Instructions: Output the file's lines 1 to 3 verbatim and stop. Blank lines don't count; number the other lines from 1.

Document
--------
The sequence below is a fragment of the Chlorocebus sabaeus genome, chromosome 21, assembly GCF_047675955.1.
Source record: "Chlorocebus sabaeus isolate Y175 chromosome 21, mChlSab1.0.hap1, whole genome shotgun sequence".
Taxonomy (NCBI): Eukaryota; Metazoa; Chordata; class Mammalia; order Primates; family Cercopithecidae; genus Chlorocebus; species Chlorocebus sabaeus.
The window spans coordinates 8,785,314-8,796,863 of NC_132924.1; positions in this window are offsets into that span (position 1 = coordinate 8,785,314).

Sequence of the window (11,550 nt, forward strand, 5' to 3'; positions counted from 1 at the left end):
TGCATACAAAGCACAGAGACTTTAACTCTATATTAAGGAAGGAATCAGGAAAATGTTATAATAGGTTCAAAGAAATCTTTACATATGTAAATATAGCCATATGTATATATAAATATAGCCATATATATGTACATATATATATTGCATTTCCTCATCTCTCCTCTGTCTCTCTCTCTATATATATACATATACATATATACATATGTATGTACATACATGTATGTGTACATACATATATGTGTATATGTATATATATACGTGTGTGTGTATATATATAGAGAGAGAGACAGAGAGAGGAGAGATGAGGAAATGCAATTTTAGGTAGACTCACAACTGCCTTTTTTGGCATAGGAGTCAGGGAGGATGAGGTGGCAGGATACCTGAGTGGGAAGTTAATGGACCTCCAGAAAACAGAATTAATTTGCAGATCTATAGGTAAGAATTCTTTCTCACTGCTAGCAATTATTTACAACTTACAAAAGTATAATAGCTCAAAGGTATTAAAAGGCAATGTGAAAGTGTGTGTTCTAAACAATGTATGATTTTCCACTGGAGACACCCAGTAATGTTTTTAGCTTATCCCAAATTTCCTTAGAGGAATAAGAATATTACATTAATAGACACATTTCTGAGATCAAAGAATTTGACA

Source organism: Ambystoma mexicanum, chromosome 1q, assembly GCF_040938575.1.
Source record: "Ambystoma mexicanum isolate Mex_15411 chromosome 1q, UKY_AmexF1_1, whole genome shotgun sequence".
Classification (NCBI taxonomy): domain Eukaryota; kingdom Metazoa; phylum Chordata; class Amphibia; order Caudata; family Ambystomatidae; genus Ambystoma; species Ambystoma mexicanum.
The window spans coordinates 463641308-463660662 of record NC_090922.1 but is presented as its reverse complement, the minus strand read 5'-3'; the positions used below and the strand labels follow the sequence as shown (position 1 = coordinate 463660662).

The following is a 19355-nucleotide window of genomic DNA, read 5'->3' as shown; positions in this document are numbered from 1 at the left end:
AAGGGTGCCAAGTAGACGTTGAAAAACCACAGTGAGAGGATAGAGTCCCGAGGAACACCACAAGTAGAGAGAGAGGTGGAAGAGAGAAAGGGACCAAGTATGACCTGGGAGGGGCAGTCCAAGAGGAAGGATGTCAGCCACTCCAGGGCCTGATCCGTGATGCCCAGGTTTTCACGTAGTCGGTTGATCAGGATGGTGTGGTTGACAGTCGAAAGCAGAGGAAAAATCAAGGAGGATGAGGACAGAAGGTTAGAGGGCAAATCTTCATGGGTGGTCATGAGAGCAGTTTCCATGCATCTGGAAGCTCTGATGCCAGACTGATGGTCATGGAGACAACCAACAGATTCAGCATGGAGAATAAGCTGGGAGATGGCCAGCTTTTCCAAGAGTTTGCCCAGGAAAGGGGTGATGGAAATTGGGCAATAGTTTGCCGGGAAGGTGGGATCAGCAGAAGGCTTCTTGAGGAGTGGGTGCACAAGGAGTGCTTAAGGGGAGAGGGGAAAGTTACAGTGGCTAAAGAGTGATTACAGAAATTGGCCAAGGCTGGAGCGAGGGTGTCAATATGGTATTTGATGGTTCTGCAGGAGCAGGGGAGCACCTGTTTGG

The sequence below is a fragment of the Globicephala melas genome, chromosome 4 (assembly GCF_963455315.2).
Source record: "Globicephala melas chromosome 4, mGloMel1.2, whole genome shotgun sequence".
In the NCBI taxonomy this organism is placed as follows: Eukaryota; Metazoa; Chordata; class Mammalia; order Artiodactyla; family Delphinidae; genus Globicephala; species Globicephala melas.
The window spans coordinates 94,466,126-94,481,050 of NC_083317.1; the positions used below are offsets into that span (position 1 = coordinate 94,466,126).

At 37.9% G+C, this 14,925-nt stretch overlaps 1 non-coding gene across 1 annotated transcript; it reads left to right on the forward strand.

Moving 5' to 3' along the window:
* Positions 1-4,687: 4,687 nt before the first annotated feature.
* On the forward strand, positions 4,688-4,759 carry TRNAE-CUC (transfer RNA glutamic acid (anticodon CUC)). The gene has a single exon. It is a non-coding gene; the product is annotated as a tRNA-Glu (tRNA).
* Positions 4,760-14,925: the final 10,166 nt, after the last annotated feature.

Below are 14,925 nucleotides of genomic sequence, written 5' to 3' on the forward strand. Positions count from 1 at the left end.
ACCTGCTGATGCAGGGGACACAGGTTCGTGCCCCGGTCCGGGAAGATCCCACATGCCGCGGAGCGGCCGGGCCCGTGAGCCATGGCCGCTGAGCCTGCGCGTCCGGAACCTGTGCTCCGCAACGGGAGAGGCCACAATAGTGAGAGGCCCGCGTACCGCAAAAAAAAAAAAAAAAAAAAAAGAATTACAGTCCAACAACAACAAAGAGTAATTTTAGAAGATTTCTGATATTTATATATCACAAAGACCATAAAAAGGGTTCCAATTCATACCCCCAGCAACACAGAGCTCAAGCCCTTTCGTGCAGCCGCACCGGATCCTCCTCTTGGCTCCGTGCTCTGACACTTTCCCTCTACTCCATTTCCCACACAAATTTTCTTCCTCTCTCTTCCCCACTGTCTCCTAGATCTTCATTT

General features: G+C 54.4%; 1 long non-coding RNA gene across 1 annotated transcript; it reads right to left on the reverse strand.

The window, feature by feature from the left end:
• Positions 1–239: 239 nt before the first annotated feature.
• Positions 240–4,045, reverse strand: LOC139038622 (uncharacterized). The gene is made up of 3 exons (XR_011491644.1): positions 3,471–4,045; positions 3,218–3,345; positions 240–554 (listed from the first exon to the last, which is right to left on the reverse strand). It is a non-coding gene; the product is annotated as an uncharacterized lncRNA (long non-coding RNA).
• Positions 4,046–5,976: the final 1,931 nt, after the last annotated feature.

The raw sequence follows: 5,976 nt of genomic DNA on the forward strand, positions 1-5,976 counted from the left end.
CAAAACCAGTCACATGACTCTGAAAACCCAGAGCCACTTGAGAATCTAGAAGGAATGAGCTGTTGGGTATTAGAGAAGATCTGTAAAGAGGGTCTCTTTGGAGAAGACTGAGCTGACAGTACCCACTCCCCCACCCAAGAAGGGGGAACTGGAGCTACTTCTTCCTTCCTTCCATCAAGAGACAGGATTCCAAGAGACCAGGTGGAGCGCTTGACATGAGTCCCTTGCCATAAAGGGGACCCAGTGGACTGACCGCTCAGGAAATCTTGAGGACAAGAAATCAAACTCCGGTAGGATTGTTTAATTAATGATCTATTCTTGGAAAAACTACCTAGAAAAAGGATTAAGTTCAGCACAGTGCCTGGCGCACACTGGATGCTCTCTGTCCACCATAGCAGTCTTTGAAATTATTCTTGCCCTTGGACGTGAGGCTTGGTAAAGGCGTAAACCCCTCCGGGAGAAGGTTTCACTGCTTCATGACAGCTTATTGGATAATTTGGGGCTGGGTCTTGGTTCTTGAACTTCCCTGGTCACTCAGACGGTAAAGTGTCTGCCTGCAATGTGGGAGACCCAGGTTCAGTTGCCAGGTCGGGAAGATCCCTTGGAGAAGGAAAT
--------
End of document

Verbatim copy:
The sequence below is a fragment of the Chlorocebus sabaeus genome, chromosome 21, assembly GCF_047675955.1.
Source record: "Chlorocebus sabaeus isolate Y175 chromosome 21, mChlSab1.0.hap1, whole genome shotgun sequence".
Taxonomy (NCBI): Eukaryota; Metazoa; Chordata; class Mammalia; order Primates; family Cercopithecidae; genus Chlorocebus; species Chlorocebus sabaeus.